End of the Bulge

CELEBRATING CHRISTMAS WAS hard for both sides in the Bulge. In Bastogne, a packed Midnight Mass was held in the fifteenth-century, shell-damaged Église de Saint Pierre. Brigadier-General Tony McAuliffe preferred to drive out to Savy, north-west of town, in his jeep and attend a field service with his old friends in Edward L. Carmichael’s 321st Glider Airborne Artillery. Before he set off, McAuliffe heard German prisoners singing ‘Stille Nacht’ and ‘O Tannenbaum’ and stepped into their basement to wish them ‘Merry Christmas’.1 To boost morale, he also distributed this printed message to those under his command in Bastogne:

Merry Christmas! What’s merry about all this you ask? We’re fighting – it’s cold – we aren’t home. All true, but what has the proud Eagle Division accomplished with its worthy comrades of the 10th Armored Division, the 705th Tank Destroyer Battalion and all the rest? Just this: We have stopped cold everything that has been thrown at us from the north, east, south and west.2

McAuliffe was doing what great commanders do – inspiring by example and sharing in the pain. He knew that help was on its way but that most of his GIs, taking huge casualties, freezing in their foxholes, had very little awareness of the bigger picture. McAuliffe was also anxious to make sure they realised the importance of their sacrifices, and continued:

We have identifications from four German panzer divisions, two German infantry divisions and one German parachute division. These units, spearheading the last desperate German lunge, were heading straight west for key points when the Eagle Division was hurriedly ordered to stem the advance. How effectively this was done will be written in history; not alone in our Division’s glorious history but in world history. The Germans actually did surround us, their radios blared our doom. Allied troops are counterattacking in force. We continue to hold Bastogne. By holding Bastogne we assure the success of the Allied armies. We know that our Division commander, General Taylor, will say: ‘Well done!’ We are giving our country, and our loved ones at home, a worthy Christmas present and, being privileged to take part in this gallant feat of arms, are truly making for ourselves a Merry Christmas.3

Christmas carols echoed from a hundred candlelit cellars in Bastogne and from thousands more, scattered throughout the Ardennes, sung by civilians, prisoners and soldiers. Others had no such refuge. Many of the Golden Lions, Checkerboarders and Bloody Bucket GIs found themselves in ‘forty-by-eights’ (box cars, designed for forty soldiers or eight horses), cold and hungry, in a railway siding, heading for prison camps deep in Germany. Some would be bombed en route by the Royal Air Force. No one could remember who first started singing ‘Silent Night’, but soon the whole train took up the refrain, heard by German passengers waiting on a nearby platform for their own train. Moved, they persuaded the Wehrmacht guards to bring water for the thirsty, captive Americans.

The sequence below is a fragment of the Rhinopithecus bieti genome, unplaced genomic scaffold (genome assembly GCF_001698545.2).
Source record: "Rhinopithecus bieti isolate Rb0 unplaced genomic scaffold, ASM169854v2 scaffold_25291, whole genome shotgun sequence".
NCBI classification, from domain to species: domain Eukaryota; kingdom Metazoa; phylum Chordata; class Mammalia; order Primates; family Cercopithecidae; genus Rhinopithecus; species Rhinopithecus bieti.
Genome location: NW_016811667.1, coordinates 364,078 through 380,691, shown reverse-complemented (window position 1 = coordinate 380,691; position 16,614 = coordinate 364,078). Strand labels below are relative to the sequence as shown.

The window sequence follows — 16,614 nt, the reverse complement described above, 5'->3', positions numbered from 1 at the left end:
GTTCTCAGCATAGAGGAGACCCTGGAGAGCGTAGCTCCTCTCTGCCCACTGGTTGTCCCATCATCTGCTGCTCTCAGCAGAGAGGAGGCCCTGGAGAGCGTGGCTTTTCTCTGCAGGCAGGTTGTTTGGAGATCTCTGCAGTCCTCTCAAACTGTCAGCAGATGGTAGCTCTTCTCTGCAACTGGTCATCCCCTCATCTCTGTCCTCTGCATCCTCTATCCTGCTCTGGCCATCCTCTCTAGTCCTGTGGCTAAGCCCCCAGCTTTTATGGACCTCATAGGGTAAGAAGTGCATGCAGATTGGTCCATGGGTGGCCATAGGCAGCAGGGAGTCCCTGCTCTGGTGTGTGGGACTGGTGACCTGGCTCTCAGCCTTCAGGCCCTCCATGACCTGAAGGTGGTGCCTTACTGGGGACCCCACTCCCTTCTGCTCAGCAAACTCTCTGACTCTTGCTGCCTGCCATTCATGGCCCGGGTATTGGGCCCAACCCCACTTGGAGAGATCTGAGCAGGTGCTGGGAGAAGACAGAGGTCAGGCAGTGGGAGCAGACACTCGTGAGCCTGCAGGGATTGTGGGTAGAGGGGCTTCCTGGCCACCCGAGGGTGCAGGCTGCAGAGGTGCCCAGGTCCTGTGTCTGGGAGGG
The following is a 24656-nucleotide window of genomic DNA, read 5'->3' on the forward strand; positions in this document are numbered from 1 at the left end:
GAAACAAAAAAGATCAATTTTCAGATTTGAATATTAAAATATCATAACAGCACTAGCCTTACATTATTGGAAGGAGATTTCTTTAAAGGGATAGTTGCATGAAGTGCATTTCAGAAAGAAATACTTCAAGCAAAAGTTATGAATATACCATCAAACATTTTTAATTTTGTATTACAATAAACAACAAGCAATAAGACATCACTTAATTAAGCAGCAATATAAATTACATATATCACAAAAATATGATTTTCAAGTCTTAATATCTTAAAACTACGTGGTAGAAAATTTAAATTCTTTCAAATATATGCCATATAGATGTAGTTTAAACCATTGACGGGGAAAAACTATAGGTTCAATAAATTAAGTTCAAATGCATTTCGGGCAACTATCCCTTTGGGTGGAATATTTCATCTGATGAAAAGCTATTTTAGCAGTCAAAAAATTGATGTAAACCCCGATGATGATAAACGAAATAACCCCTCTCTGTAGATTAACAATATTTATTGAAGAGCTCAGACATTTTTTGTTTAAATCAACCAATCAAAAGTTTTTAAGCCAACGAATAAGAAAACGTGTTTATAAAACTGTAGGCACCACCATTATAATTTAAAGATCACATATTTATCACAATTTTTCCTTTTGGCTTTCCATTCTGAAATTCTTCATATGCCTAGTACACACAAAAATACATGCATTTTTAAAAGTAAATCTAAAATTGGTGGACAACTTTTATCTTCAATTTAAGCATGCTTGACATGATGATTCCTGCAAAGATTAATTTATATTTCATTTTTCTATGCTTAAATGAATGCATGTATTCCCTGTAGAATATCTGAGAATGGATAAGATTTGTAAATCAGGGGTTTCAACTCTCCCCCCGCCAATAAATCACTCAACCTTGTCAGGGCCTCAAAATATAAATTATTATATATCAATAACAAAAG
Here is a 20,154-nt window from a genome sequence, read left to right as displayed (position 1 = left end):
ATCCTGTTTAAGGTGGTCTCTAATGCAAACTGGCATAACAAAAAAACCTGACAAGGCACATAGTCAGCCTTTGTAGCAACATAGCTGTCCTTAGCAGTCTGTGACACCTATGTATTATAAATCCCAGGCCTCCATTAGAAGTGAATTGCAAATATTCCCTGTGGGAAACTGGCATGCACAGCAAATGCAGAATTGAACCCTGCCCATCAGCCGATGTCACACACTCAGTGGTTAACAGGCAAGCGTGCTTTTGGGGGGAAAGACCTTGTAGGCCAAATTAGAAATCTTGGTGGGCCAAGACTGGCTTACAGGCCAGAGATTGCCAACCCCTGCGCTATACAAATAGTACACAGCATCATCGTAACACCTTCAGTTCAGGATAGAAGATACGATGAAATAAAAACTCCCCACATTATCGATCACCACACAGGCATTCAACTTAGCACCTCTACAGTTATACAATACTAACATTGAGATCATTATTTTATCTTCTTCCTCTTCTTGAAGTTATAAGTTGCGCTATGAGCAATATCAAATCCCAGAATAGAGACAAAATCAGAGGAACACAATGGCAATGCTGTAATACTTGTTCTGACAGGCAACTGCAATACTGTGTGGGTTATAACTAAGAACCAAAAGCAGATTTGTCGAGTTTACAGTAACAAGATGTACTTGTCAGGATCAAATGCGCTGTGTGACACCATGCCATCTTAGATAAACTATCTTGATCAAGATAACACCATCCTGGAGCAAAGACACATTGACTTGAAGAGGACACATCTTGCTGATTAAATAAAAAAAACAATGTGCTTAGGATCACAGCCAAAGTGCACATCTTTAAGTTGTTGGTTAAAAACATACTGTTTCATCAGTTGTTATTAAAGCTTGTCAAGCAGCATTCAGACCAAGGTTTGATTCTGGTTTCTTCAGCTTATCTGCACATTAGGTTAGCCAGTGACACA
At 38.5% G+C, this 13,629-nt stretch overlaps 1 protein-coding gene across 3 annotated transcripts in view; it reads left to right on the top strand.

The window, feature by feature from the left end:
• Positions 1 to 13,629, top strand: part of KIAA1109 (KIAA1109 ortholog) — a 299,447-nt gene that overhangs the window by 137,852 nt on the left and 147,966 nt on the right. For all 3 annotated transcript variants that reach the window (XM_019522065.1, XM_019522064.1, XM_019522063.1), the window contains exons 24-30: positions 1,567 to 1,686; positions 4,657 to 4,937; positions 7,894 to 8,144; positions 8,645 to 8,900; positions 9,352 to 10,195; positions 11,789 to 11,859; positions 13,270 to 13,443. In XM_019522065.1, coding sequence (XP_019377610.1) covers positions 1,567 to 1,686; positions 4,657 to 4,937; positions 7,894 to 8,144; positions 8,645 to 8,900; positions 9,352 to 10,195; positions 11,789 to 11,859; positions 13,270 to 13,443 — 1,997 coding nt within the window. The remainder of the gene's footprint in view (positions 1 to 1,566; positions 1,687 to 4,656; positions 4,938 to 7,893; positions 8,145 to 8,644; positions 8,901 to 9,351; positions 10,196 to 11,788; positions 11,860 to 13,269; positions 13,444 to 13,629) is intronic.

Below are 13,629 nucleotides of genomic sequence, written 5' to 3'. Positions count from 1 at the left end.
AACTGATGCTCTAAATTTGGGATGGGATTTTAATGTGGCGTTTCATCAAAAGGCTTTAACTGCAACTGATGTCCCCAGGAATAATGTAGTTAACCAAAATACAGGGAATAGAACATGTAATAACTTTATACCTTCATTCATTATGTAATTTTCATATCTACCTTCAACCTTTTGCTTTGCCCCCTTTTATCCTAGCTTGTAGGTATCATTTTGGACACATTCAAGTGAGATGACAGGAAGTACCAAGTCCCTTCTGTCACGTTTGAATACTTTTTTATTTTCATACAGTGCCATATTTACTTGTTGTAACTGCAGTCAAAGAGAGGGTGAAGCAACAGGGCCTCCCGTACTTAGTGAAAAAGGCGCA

Lionel P. Adda, with Company ‘D’, of the 393rd Infantry, was digging himself a new foxhole, when he was visited by two GIs: ‘One of them thrust a small, almost-cold turkey leg into my hand, the other handed me two slices of white bread and a couple of pieces of hard candy. This was my Christmas dinner.’ This story was repeated across the Bulge, as men shared whatever they had, including delicacies sent from home. Adda then realised, ‘As I crouched in my still fairly shallow hole and started to eat the turkey before it turned stone cold, “eighty-eight” shells began falling. Almost choking on that first bite, I realized that the Germans were watching those two poor soldiers and harassing them with artillery fire as they delivered our meals … It seemed almost criminal to me that the lives of soldiers could be jeopardised for such an almost meaningless gesture, perhaps so that some quartermaster could report to his superior that every man in his sector had turkey on Christmas Day.’4

Deep in the woods, fifty miles further north along the front, twelve-year-old Fritz Vincken reacted to the banging at the front of his family’s lonely cottage. He quickly blew out the candles and opened the door. He found two lost GIs shivering on the doorstep, clutching a third, wounded comrade. His mother immediately took charge. There could be no question of turning them away, whatever the penalties – even though the Vincken’s house was over the frontier, in Germany. Fritz was told to get some potatoes and Hermann, the family rooster they had been fattening for Christmas. As the meal took shape, there was more banging at the door. Other lost Americans, thought Fritz. He opened up to find four figures – dressed in shabby field grey – seeking shelter. Elisabeth Vincken also invited them in, wished them fröhliche Weihnachten – and offered to share the meal they could smell cooking. Then she warned them she had other ‘guests’, whom ‘you might not think of as friends’. The Unteroffizier in charge tensed immediately, ‘Amis?’ But before they could say another word, Frau Vincken warned them: ‘This is Christmas Eve. There’ll be no shooting here’. She went on, ‘One of them is wounded and fighting for his life and all are exhausted, like you – and hungry. Any of you could be my sons. Let’s forget about killing.’ Two of the Germans were mere boys – about sixteen – and the young Unteroffizier could not decide what to do, so Frau Vincken decided for him. ‘Put your rifles by the woodpile and come in, before you get any colder.’ Elisabeth then collected the GIs’ carbines also.